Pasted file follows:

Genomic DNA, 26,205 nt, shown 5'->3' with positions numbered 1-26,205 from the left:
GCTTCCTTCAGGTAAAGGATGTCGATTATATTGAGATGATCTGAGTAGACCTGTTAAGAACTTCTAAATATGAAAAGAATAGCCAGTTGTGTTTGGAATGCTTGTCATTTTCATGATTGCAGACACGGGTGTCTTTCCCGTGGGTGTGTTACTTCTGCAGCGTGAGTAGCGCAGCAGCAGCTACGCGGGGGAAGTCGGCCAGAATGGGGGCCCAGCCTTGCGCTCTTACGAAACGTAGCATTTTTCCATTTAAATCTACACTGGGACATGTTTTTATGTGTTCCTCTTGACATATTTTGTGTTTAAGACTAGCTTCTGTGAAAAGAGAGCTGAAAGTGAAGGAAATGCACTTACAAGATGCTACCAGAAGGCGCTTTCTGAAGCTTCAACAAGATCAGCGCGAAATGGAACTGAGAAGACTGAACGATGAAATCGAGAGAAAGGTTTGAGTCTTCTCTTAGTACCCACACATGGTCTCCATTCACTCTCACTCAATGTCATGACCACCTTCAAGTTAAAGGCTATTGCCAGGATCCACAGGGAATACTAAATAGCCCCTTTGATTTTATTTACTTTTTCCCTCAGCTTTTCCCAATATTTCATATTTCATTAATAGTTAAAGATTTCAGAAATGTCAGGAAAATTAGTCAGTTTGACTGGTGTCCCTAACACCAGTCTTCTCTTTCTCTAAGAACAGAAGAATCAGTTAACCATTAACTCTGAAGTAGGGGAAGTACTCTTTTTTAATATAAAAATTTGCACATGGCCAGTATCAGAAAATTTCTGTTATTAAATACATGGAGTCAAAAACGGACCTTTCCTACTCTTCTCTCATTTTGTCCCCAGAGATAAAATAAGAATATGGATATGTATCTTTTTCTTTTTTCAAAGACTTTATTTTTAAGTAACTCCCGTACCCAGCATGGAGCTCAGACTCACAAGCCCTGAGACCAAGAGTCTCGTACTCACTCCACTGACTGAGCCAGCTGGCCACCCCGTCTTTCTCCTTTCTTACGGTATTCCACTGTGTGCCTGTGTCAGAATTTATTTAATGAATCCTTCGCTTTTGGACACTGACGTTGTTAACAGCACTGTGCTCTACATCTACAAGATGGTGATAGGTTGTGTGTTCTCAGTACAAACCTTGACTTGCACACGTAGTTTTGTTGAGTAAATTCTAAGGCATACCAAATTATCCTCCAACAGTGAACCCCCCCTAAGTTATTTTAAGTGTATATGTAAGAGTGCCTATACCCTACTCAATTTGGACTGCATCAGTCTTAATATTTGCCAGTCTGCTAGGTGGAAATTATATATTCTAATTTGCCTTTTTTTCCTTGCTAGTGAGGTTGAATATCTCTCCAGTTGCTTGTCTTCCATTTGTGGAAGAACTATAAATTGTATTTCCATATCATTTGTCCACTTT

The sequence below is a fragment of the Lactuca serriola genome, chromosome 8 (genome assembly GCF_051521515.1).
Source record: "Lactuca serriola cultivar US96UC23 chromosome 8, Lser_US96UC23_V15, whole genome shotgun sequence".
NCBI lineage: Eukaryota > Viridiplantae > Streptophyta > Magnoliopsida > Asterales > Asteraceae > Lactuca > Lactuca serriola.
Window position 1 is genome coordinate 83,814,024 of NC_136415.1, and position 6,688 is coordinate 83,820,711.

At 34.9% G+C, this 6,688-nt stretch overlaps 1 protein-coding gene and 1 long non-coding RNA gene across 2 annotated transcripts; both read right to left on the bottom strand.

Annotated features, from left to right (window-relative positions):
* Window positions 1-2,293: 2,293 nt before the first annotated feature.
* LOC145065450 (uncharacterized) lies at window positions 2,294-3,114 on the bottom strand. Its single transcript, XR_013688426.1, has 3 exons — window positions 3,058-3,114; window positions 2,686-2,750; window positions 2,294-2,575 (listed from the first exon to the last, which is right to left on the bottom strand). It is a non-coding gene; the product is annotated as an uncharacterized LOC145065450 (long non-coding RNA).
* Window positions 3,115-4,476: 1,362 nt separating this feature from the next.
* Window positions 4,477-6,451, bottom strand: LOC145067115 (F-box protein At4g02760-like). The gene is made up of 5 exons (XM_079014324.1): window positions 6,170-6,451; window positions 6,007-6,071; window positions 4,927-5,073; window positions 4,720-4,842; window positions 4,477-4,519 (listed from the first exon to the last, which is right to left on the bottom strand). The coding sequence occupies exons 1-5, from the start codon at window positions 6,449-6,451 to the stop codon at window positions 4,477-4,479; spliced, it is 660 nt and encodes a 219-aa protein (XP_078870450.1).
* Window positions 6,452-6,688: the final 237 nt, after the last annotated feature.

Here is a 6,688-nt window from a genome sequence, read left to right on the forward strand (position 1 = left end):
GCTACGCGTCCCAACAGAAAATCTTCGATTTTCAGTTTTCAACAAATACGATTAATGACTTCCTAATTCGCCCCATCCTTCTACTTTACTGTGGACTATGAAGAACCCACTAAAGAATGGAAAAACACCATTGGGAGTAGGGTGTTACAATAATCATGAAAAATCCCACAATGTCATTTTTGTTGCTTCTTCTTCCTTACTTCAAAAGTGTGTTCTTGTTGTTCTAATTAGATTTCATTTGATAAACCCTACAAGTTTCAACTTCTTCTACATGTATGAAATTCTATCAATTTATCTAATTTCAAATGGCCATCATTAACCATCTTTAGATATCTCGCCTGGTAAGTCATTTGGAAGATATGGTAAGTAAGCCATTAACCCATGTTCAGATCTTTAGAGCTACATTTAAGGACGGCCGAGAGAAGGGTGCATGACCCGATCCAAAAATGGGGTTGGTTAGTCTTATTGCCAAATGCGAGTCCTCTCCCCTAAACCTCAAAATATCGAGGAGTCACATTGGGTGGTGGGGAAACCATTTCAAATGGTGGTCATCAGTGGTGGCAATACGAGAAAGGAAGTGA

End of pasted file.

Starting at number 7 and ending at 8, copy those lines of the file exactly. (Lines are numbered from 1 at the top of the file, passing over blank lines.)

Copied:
At 34.9% G+C, this 6,688-nt stretch overlaps 1 protein-coding gene and 1 long non-coding RNA gene across 2 annotated transcripts; both read right to left on the bottom strand.

Annotated features, from left to right (window-relative positions):